If you had a visitor come to the Twin Cities and you took them on a tour through the city, a boat ride on Lake Minnetonka and finished with a drive down Summit Avenue, this would be a close description of what we did today in Perth and Freemantle.
As described in our tour guide, “ Perched on the serene Swan River and framed by the Swan Valley vineyards, Perth boasts a modern, sophisticated atmosphere. Perth is known as the City of Lights, referring to every light in the city being turned on when John Glen flew his first orbit of the earth in 1962. The action was repeated in 1998 when Glen flew aboard the shuttle Discovery.”
Western Australia covers one-third of the Australian landmass, but with the country’s total population of 22 million only 2 million reside in “WA”. Perth is the fourth most populous city in Australia and a thriving metropolitan area. We began our day with a city tour, highlighted by stops at Cottesloe Beach and Indiana Tea House, where visiting dignitaries are entertained; Kings Park and Botanical Gardens, with a view of the city skyline along the river and a ride through the business district in which we saw a wonderful sculpture of a group of kangaroos all holding briefcases. From there we boarded a boat for a ride down the Swan River and our return to Fremantle, viewing the riverside estates of Millionaires’ Row and numerous yacht clubs along the way. The day was warm, but our guide explained that strong afternoon sea breezes, know locally as the “Freo Doctor” give a welcome relief.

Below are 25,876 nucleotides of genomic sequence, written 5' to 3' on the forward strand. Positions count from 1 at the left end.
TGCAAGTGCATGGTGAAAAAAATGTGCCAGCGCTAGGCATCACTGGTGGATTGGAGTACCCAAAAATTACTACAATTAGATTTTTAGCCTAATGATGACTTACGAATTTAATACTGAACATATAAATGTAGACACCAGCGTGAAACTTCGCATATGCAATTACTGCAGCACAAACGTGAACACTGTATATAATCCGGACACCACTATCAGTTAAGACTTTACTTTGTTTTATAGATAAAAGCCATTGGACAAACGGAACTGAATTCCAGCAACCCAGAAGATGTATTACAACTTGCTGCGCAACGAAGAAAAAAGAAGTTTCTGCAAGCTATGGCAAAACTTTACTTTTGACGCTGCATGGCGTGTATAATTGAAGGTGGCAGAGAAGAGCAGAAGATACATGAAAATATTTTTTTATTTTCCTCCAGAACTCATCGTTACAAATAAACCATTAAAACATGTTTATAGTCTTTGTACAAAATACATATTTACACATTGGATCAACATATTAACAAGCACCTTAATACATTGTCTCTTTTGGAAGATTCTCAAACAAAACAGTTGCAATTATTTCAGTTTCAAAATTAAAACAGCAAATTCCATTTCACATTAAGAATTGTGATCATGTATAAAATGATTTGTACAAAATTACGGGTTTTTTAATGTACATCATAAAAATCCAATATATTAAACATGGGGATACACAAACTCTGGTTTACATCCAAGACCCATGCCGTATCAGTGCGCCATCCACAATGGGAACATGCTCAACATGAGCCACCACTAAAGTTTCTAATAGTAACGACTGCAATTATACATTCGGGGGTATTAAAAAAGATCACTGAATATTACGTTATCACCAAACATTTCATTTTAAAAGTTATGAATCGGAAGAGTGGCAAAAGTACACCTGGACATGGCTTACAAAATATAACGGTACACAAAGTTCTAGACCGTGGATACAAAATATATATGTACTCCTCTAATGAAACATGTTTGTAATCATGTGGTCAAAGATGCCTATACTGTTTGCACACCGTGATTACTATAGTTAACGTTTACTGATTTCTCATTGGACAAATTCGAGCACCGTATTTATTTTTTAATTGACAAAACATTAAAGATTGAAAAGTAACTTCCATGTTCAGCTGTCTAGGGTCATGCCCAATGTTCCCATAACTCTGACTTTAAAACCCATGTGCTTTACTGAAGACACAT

We finished our tour with a drive through Fremantle. It was explained to us that when jails in England became overcrowded, prisoners were sent to Australia to build the cities. This occurred between the years of 1850 and 1868 in a number of places, Freemantle being one of them. Freemantle is the original site of settlement in this area and the Fremantle jail still stands along with many well preserved 19th century, colonial-era buildings. Over the years Fremantle had become run-down and unsafe. The area was renovated when the World’s Cup was held here in the 80’s and is now a destination for shops, restaurants, coffee houses and a large market, originally built in the 1870’s, and housed in a Victoria–era building.
Although many activities were planned onboard to celebrate Christmas Eve, we were tired from our day of touring, had dinner in our room and headed to bed. We could have easily been one of Santa’s first stops.